The tale of the California Democratic presidential primary has been Bernie Sanders’s slow whittling away at an initially large Hillary Clinton lead built on the state’s highly diverse demographics. Clinton has led in all 18 public polls of California taken this year, and still leads in the RealClearPolitics polling average by six points (49-43). But the much-awaited final poll by the Field Organization, probably the most respected public-opinion operation in the country, shows Sanders pulling to within the margin of error, with Clinton hanging on to a 45-43 lead.
The coalitions put together by the two candidates are very familiar to anyone following the Democratic race. Sanders is running up big margins among under-30 voters (75-15) and to a lesser extent registered independents (54-27), while Clinton is dominating among over-65 voters (56-28) and holding a healthy lead among registered Democrats (49-40). Clinton’s traditional strength among minority voters is ebbing a bit; she leads among African-Americans (57-36) and Latinos (46-42), but trails Sanders among Asian-Americans (34-47), who represent a higher percentage of the likely primary electorate (11 percent) than do black voters (9 percent). Clinton actually leads overall among non-Latino white voters 44-43, probably a tribute to the relatively advanced age of white voters. There’s the usual gender gap as well, and it, too, is strongly influenced by age: Sanders leads among under-40 men by 71-19, while Clinton leads among women over 40 by 57-29. Regionally, Clinton is ahead in Los Angeles County and the Central Valley, while Sanders’s top regions are the San Francisco Bay and the Central Coast.
Since Field showed Clinton’s lead in April at a slim 47-41 margin, there aren’t any big late trends apparent, other than a Sanders surge among Asian-Americans. Of the 23 percent who reported having already voted by mail by the last week of May, Clinton has a nine-point (47-38) lead, which is almost certainly explained by the higher propensity of older voters to vote by mail. Field estimates that two-thirds of the vote will ultimately be cast by mail, which is actually a bit less than in the 2014 primary.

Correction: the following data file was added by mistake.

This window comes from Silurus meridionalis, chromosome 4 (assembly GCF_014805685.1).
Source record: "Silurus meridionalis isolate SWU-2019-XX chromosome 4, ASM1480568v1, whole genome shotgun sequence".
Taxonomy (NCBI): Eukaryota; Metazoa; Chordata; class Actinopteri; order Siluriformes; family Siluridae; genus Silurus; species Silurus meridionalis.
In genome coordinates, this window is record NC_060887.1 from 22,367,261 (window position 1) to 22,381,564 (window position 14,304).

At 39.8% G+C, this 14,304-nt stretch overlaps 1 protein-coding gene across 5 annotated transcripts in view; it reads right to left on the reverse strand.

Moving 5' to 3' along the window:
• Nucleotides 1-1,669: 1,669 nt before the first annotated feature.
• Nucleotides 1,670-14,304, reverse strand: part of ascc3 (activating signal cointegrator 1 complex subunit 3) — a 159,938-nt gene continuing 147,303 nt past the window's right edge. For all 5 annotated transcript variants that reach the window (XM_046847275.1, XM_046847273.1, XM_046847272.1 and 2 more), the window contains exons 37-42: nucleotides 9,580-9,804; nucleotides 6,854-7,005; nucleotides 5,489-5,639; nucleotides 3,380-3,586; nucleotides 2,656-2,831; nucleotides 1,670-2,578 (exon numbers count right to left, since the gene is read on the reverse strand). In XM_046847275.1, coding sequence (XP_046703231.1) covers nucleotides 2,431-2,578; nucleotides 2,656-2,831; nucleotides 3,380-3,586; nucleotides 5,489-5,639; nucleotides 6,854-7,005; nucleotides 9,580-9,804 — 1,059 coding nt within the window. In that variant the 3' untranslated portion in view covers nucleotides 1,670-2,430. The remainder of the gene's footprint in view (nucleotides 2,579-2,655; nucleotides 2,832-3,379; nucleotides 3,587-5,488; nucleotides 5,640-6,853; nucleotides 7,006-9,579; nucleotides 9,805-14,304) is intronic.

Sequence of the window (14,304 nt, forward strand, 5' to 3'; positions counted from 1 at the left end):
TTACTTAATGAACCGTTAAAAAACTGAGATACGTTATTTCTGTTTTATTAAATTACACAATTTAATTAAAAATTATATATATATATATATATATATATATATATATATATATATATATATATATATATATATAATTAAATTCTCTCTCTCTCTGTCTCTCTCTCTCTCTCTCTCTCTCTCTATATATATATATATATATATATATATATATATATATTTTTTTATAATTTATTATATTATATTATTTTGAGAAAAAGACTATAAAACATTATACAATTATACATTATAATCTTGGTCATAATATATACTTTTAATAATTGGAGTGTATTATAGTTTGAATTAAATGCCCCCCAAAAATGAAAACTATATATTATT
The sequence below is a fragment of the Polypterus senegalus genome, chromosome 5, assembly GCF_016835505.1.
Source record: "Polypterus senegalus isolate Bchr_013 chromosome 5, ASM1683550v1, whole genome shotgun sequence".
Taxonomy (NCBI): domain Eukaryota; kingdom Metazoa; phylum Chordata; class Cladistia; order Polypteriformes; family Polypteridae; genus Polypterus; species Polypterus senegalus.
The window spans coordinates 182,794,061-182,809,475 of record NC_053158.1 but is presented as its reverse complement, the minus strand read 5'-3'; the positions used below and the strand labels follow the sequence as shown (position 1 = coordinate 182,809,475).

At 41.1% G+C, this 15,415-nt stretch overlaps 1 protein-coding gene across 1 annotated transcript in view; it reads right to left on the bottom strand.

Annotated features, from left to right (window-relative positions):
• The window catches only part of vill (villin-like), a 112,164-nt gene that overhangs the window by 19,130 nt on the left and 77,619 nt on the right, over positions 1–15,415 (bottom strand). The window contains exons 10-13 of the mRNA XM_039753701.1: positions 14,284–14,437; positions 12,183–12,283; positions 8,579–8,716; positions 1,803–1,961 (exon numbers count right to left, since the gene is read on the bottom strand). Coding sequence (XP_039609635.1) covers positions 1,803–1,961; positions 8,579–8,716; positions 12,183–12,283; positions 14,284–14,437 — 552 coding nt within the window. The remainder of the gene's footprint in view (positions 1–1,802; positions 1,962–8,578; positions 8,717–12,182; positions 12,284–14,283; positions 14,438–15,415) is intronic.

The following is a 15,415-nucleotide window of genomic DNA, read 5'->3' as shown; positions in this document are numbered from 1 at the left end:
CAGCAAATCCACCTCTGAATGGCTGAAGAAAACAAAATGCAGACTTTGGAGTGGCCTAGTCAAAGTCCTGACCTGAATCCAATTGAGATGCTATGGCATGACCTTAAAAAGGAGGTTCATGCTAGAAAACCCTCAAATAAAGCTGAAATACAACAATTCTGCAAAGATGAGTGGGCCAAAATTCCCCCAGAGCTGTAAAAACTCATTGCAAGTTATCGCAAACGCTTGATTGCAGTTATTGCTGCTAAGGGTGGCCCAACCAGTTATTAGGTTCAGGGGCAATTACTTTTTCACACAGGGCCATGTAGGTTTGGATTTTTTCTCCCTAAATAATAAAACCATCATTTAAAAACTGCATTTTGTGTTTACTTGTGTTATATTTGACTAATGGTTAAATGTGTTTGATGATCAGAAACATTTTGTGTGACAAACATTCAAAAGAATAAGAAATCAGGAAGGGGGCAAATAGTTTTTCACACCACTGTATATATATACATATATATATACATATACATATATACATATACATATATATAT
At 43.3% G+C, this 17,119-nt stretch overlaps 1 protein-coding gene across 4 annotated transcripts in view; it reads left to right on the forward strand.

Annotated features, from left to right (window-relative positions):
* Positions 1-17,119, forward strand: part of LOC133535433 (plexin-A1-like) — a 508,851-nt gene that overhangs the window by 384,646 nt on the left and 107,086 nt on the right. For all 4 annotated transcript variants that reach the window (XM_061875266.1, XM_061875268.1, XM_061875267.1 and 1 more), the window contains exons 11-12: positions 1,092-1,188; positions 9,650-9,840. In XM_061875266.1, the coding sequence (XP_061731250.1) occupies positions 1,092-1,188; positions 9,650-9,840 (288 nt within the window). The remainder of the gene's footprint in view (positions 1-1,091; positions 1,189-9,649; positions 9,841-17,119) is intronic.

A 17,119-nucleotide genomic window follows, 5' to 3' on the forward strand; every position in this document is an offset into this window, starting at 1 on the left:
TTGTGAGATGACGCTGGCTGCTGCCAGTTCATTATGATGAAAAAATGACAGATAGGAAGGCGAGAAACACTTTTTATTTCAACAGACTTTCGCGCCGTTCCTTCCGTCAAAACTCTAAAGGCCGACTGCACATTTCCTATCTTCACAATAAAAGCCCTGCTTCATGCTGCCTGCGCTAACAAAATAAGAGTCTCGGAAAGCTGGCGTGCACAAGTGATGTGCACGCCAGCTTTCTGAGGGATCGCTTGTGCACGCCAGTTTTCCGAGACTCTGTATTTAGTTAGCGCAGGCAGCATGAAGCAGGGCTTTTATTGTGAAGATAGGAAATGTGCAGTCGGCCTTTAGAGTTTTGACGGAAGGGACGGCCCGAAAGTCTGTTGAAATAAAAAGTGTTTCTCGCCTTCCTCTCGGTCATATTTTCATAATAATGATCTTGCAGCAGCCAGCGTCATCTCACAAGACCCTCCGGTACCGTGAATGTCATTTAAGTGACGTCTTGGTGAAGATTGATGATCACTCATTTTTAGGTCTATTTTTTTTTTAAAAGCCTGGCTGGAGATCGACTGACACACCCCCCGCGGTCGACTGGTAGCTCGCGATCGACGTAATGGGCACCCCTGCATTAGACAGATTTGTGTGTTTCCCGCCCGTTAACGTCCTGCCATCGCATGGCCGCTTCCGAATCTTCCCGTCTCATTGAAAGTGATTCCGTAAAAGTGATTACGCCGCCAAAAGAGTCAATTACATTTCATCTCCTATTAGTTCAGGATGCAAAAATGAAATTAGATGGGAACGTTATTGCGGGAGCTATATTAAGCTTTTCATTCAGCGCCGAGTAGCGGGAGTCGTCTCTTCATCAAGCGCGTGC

Certainly the perception is that Sanders has the momentum, although you have to wonder if his heavy dependence on younger voters makes further gains difficult. And there’s really zero evidence that Bernie is on the brink of the kind of big landslide victory he needs to cut deeply into Clinton’s pledged-delegate lead. Even if Sanders wins in California, his delegate gains could be significantly offset by an expected double-digit Clinton win in New Jersey. But the hype associated with a win in the nation’s largest state would be invaluable to Team Bernie’s efforts to secure concessions from Clinton before he finally surrenders. And should Clinton hang on to win in California, calls for that surrender to occur will reach a level of volume that could exceed the noise at the most excited Sanders rally.